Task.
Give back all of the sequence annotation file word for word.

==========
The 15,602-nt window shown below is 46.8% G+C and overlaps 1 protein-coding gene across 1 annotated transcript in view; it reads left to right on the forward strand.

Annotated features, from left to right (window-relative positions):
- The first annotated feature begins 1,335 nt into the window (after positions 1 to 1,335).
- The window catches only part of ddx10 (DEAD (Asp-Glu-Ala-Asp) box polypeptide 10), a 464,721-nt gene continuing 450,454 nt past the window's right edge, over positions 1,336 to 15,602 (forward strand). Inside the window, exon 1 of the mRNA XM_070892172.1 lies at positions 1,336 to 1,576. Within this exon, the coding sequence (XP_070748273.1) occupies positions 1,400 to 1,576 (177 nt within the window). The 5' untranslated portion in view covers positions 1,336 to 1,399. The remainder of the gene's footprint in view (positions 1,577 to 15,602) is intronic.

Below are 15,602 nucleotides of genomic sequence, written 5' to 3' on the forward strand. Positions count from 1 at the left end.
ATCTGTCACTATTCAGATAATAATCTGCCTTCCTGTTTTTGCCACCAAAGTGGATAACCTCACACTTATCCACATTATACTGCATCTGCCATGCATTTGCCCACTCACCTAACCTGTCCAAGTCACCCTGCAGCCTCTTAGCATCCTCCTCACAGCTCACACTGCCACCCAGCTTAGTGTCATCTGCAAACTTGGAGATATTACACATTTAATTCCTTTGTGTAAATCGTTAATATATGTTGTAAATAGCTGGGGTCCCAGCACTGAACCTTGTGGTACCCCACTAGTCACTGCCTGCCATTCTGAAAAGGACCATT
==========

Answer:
The 15,602-nt window shown below is 46.8% G+C and overlaps 1 protein-coding gene across 1 annotated transcript in view; it reads left to right on the forward strand.

Annotated features, from left to right (window-relative positions):
- The first annotated feature begins 1,335 nt into the window (after positions 1 to 1,335).
- The window catches only part of ddx10 (DEAD (Asp-Glu-Ala-Asp) box polypeptide 10), a 464,721-nt gene continuing 450,454 nt past the window's right edge, over positions 1,336 to 15,602 (forward strand). Inside the window, exon 1 of the mRNA XM_070892172.1 lies at positions 1,336 to 1,576. Within this exon, the coding sequence (XP_070748273.1) occupies positions 1,400 to 1,576 (177 nt within the window). The 5' untranslated portion in view covers positions 1,336 to 1,399. The remainder of the gene's footprint in view (positions 1,577 to 15,602) is intronic.

Below are 15,602 nucleotides of genomic sequence, written 5' to 3' on the forward strand. Positions count from 1 at the left end.
ATCTGTCACTATTCAGATAATAATCTGCCTTCCTGTTTTTGCCACCAAAGTGGATAACCTCACACTTATCCACATTATACTGCATCTGCCATGCATTTGCCCACTCACCTAACCTGTCCAAGTCACCCTGCAGCCTCTTAGCATCCTCCTCACAGCTCACACTGCCACCCAGCTTAGTGTCATCTGCAAACTTGGAGATATTACACATTTAATTCCTTTGTGTAAATCGTTAATATATGTTGTAAATAGCTGGGGTCCCAGCACTGAACCTTGTGGTACCCCACTAGTCACTGCCTGCCATTCTGAAAAGGACCATT